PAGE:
This chapter mainly deals with the various catalysts investigated for the low-temperature water gas shift reaction (WGSR). This chapter deals with Cu, Ni, Pt, Au. This paper discusses some aspects of the water-gas shift, which is a reversible, exothermic chemical reaction, usually assisted by a catalyst, and is the reaction. ABSTRACT: Density functional theory (DFT) is employed to study the water−gas shift (WGS) reaction in the gas phase for two complexes.
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LT sweet shifting catalysts are extremely sensitive to sulfur and chloride poisoning and are normally not used in coal gasification plants.
Water-gas shift reaction
Sweet shift is normally not used for coal gasification applications, given the problems of sulfur and chloride poisoning as mentioned above, in addition to the inefficiency of having to cool the syngas before sulfur removal, which water gas shift reaction out all of the moisture gained in the water scrubber, and then reheating and re-injecting the steam into the treated gas after H2S removal to provide moisture for shift.
However, in the production of hydrogen it is an essential post-gasification operation water gas shift reaction used to convert all CO present in the syngas to CO2, yielding the maximum possible amount of hydrogen.
Due to the different reaction conditions, different catalysts must be employed at each stage to ensure optimal activity.
The commercial HTS catalyst is the iron oxide—chromium oxide catalyst and the LTS catalyst is a copper-based catalyst.
Hydrogen Production from the Water-Gas Shift Reaction on Iron Oxide Catalysts
The order proceeds from high to low temperature due to the susceptibility of the copper catalyst to poisoning by sulfur that may remain after the steam reformation process. Conversely, the iron used in the HTS reaction is generally more robust and resistant toward poisoning by sulfur compounds.
The function of ZnO is to provide structural support as water gas shift reaction as prevent the poisoning of copper by sulfur. The Al2O3 prevents dispersion and pellet shrinkage.
The upper temperature limit is due to the susceptibility of copper to thermal sintering.
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These lower temperatures also reduce the occurrence of side reactions that are observed in the case of the HTS. The elaborated solids were water gas shift reaction characterized by means of techniques of analysis, X-ray powder diffraction, CO2 and NH3 adsorptions calorimetry, and the diffuse reflectance infrared Fourier transform spectroscopy.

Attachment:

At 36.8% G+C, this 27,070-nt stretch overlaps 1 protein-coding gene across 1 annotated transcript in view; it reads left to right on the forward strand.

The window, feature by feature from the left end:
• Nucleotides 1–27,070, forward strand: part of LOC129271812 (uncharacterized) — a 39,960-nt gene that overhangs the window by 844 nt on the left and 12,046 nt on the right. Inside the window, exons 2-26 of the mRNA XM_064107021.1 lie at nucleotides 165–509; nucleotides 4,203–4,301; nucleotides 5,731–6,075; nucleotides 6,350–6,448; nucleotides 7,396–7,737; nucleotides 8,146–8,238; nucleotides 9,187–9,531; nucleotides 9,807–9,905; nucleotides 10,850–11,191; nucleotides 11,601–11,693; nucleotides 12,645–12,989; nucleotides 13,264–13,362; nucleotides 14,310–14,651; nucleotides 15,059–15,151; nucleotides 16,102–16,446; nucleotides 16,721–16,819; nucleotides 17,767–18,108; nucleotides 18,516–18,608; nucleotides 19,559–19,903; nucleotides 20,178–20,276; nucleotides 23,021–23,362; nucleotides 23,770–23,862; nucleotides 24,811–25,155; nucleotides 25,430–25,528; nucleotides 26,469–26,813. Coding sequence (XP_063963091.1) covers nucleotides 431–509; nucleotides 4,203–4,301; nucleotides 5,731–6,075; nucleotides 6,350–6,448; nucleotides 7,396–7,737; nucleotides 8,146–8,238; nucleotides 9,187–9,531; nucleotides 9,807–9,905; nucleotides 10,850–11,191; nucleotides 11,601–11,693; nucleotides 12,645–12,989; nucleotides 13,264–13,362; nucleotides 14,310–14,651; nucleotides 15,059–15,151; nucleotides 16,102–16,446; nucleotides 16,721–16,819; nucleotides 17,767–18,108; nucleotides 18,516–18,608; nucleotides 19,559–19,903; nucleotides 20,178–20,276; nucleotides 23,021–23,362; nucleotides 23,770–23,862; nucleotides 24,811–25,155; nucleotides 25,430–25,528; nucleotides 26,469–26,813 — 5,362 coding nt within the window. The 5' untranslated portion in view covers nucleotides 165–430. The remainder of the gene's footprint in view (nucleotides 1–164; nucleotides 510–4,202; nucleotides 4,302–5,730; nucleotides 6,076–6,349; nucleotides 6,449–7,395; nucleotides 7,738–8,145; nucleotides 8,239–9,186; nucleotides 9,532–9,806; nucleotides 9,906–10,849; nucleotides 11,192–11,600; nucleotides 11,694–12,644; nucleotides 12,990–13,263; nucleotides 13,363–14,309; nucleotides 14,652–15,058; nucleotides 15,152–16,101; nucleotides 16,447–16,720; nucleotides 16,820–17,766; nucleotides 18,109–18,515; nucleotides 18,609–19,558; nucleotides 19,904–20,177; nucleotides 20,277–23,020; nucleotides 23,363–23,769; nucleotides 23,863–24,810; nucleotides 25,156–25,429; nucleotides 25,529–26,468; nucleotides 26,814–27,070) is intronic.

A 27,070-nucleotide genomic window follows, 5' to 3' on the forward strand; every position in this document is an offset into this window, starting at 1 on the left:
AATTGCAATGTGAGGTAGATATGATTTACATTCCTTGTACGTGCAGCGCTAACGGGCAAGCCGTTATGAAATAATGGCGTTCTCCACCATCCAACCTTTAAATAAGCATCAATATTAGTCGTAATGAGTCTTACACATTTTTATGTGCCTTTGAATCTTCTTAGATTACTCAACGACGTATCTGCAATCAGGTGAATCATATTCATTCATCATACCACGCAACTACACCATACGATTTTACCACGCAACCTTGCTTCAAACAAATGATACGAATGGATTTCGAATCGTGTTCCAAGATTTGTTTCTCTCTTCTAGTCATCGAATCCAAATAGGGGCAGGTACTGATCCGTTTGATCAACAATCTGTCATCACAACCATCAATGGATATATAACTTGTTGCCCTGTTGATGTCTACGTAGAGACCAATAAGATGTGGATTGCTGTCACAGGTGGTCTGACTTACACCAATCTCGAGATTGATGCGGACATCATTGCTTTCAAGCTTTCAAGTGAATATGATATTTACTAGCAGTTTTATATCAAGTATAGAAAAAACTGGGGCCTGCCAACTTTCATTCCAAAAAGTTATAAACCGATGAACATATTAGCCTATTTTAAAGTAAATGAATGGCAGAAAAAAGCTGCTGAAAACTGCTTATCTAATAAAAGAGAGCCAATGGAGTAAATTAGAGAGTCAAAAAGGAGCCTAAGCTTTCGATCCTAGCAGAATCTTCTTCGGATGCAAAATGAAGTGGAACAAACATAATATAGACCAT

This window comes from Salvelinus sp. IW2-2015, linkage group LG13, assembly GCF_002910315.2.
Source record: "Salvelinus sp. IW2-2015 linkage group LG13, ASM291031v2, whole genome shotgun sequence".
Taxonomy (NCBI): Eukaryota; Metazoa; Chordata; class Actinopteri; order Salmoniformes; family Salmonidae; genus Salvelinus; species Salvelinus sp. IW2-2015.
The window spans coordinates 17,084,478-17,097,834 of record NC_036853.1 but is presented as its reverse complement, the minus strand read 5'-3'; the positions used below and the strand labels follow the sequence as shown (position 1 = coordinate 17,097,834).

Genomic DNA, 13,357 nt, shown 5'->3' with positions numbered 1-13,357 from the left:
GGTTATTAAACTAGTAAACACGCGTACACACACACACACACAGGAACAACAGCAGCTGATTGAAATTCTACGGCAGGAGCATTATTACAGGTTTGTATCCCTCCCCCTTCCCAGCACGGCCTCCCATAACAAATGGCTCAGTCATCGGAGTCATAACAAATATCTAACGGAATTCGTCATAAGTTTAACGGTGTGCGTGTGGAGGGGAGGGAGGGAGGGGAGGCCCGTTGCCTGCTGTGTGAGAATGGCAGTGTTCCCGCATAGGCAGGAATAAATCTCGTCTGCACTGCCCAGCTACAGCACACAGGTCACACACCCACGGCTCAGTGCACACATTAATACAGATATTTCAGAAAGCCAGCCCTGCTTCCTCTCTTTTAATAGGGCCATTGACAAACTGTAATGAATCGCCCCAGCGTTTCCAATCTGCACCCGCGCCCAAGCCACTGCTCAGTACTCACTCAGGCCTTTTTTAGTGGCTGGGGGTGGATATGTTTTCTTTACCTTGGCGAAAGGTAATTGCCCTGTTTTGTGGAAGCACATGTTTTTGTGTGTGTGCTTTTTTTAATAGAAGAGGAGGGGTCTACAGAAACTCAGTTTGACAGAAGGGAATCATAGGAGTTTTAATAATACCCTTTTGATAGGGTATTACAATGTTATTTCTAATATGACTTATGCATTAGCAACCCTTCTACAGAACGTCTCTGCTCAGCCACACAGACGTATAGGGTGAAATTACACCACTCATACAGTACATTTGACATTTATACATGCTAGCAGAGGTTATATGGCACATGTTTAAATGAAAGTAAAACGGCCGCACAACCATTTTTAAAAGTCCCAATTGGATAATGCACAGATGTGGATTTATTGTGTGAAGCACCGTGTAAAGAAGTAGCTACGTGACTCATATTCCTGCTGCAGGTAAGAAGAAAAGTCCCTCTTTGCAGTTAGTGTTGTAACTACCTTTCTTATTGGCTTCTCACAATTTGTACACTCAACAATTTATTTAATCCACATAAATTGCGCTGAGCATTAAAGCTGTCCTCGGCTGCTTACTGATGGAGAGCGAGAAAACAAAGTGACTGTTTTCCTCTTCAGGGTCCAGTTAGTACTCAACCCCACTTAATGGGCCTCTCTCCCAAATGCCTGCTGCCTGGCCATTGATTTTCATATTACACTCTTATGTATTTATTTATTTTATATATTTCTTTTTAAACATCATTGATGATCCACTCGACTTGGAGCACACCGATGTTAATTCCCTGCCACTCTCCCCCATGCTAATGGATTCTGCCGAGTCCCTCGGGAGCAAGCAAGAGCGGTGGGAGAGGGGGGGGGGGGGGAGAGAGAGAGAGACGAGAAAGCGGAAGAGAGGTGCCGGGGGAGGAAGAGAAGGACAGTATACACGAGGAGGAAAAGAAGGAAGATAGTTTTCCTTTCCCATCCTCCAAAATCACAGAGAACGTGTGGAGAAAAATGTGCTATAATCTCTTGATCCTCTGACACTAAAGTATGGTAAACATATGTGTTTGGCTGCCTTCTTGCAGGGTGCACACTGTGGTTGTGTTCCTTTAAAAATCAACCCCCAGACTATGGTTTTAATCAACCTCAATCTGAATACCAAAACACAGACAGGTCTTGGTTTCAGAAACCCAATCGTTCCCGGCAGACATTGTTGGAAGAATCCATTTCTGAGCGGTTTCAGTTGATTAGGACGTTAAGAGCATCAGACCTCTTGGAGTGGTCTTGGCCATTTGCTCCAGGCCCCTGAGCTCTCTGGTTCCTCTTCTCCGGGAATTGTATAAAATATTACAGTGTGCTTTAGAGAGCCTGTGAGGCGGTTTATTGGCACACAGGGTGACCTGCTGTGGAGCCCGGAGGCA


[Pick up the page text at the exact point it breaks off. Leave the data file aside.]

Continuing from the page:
Differential heats of adsorption were measured in a heat flow Setaram HT microcalorimeter linked to a volumetric adsorption system.
Successive small doses of CO2 or NH3 were sent over the catalytic surface. From the calorimetric and volumetric data, the differential heats of adsorption versus coverage and the corresponding water gas shift reaction are plotted. The reaction was performed in a high temperature Spectratech cell equipped with a ZnSe window.
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Results and Discussions 3. Three methods of preparation of iron-chromium oxides, described obviously in [ 3 ], are chosen to study their catalytic activities in WGS reaction.
The Fe-Cr prepared by substituting Fe by Cr stays almost inactive for all the duration of the study, while Fe-Cr prepared by the coprecipitation technique provides the highest values of H2 after 90 min of reaction time and Fe-Cr prepared via impregnation method exhibits an intermediate performance.
In turn, the Fe-only catalyst presents very high initial activity which decreased significantly with water gas shift reaction reaction time to values one more active than the promoted catalyst Fe-Cr water gas shift reaction via impregnation method.
Journal of Catalysts
This loss of activity and stability can be related to the sintering of the iron oxide phase. It has been proved that the addition of chromium oxide to Fe2O3 slows the deactivation of the iron oxide [ 14 ].
Fe-Mg Systems The aim of this part of the study is to promote the iron oxide-based catalyst by replacement of the water gas shift reaction oxide by MgO which can be apt to improve the catalytic activity of the intermediate active catalyst, in the occurrence Fe-Cr prepared via impregnation method see Figure 1.
The WGS reaction results of Fe-Mg catalysts, expressed by water gas shift reaction hydrogen production and the X-ray diffraction patterns of the magnesium promoted catalyst, are given in Figures 2 and 3respectively. Temperature dependence of the H2 generation from WGS reaction of the samples: X-ray diffraction patterns of the magnesium promoted Fe-Mg catalysts.
Water gas shift |
The H2 production is also found to increase with the rise of reaction temperature. The analysis of XRD patterns reveals that the Fe2O3 crystalline phase was detected in the unsupported solid.
Iron oxide did not appear on the Fe-supported solids.